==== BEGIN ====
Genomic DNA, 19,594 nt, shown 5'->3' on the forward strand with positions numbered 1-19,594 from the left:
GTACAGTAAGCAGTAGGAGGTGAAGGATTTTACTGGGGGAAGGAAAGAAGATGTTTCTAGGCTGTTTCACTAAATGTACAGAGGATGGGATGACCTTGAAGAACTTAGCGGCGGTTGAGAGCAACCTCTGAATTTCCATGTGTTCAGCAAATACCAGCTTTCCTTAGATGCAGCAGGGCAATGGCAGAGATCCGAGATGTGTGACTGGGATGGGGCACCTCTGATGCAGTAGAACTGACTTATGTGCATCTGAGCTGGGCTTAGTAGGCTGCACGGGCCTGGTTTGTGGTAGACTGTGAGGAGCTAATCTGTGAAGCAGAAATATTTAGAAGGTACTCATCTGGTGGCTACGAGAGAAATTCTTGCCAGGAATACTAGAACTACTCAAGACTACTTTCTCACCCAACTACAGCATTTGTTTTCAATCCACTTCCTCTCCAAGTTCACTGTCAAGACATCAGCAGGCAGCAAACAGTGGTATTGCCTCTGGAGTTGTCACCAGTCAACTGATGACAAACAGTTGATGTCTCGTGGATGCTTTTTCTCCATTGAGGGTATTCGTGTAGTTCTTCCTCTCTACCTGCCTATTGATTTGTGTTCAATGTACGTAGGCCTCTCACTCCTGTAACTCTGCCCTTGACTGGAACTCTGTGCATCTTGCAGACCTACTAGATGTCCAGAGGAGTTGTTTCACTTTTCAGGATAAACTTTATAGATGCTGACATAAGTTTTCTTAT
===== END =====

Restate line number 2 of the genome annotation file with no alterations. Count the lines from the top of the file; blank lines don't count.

GTACAGTAAGCAGTAGGAGGTGAAGGATTTTACTGGGGGAAGGAAAGAAGATGTTTCTAGGCTGTTTCACTAAATGTACAGAGGATGGGATGACCTTGAAGAACTTAGCGGCGGTTGAGAGCAACCTCTGAATTTCCATGTGTTCAGCAAATACCAGCTTTCCTTAGATGCAGCAGGGCAATGGCAGAGATCCGAGATGTGTGACTGGGATGGGGCACCTCTGATGCAGTAGAACTGACTTATGTGCATCTGAGCTGGGCTTAGTAGGCTGCACGGGCCTGGTTTGTGGTAGACTGTGAGGAGCTAATCTGTGAAGCAGAAATATTTAGAAGGTACTCATCTGGTGGCTACGAGAGAAATTCTTGCCAGGAATACTAGAACTACTCAAGACTACTTTCTCACCCAACTACAGCATTTGTTTTCAATCCACTTCCTCTCCAAGTTCACTGTCAAGACATCAGCAGGCAGCAAACAGTGGTATTGCCTCTGGAGTTGTCACCAGTCAACTGATGACAAACAGTTGATGTCTCGTGGATGCTTTTTCTCCATTGAGGGTATTCGTGTAGTTCTTCCTCTCTACCTGCCTATTGATTTGTGTTCAATGTACGTAGGCCTCTCACTCCTGTAACTCTGCCCTTGACTGGAACTCTGTGCATCTTGCAGACCTACTAGATGTCCAGAGGAGTTGTTTCACTTTTCAGGATAAACTTTATAGATGCTGACATAAGTTTTCTTAT